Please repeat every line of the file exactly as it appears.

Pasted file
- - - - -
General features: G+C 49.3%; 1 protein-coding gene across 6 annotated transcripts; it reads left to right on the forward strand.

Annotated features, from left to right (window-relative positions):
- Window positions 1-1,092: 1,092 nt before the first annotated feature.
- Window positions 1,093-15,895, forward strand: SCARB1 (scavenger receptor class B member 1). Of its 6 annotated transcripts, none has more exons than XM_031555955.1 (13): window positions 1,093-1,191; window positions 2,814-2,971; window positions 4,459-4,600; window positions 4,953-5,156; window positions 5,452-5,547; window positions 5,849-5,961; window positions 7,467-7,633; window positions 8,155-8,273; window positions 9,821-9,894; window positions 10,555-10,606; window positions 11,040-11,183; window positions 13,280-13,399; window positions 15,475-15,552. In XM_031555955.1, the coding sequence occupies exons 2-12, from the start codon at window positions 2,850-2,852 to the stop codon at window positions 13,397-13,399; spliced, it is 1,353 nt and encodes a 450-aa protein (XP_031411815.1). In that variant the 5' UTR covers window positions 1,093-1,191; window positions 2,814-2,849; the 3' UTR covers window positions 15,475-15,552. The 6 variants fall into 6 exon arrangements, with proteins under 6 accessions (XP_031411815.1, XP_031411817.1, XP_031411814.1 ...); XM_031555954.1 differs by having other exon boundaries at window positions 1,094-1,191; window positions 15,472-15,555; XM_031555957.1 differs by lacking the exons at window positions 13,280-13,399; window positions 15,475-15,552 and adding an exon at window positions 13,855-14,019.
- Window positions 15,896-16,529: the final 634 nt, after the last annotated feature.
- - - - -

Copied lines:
General features: G+C 49.3%; 1 protein-coding gene across 6 annotated transcripts; it reads left to right on the forward strand.

Annotated features, from left to right (window-relative positions):
- Window positions 1-1,092: 1,092 nt before the first annotated feature.
- Window positions 1,093-15,895, forward strand: SCARB1 (scavenger receptor class B member 1). Of its 6 annotated transcripts, none has more exons than XM_031555955.1 (13): window positions 1,093-1,191; window positions 2,814-2,971; window positions 4,459-4,600; window positions 4,953-5,156; window positions 5,452-5,547; window positions 5,849-5,961; window positions 7,467-7,633; window positions 8,155-8,273; window positions 9,821-9,894; window positions 10,555-10,606; window positions 11,040-11,183; window positions 13,280-13,399; window positions 15,475-15,552. In XM_031555955.1, the coding sequence occupies exons 2-12, from the start codon at window positions 2,850-2,852 to the stop codon at window positions 13,397-13,399; spliced, it is 1,353 nt and encodes a 450-aa protein (XP_031411815.1). In that variant the 5' UTR covers window positions 1,093-1,191; window positions 2,814-2,849; the 3' UTR covers window positions 15,475-15,552. The 6 variants fall into 6 exon arrangements, with proteins under 6 accessions (XP_031411815.1, XP_031411817.1, XP_031411814.1 ...); XM_031555954.1 differs by having other exon boundaries at window positions 1,094-1,191; window positions 15,472-15,555; XM_031555957.1 differs by lacking the exons at window positions 13,280-13,399; window positions 15,475-15,552 and adding an exon at window positions 13,855-14,019.
- Window positions 15,896-16,529: the final 634 nt, after the last annotated feature.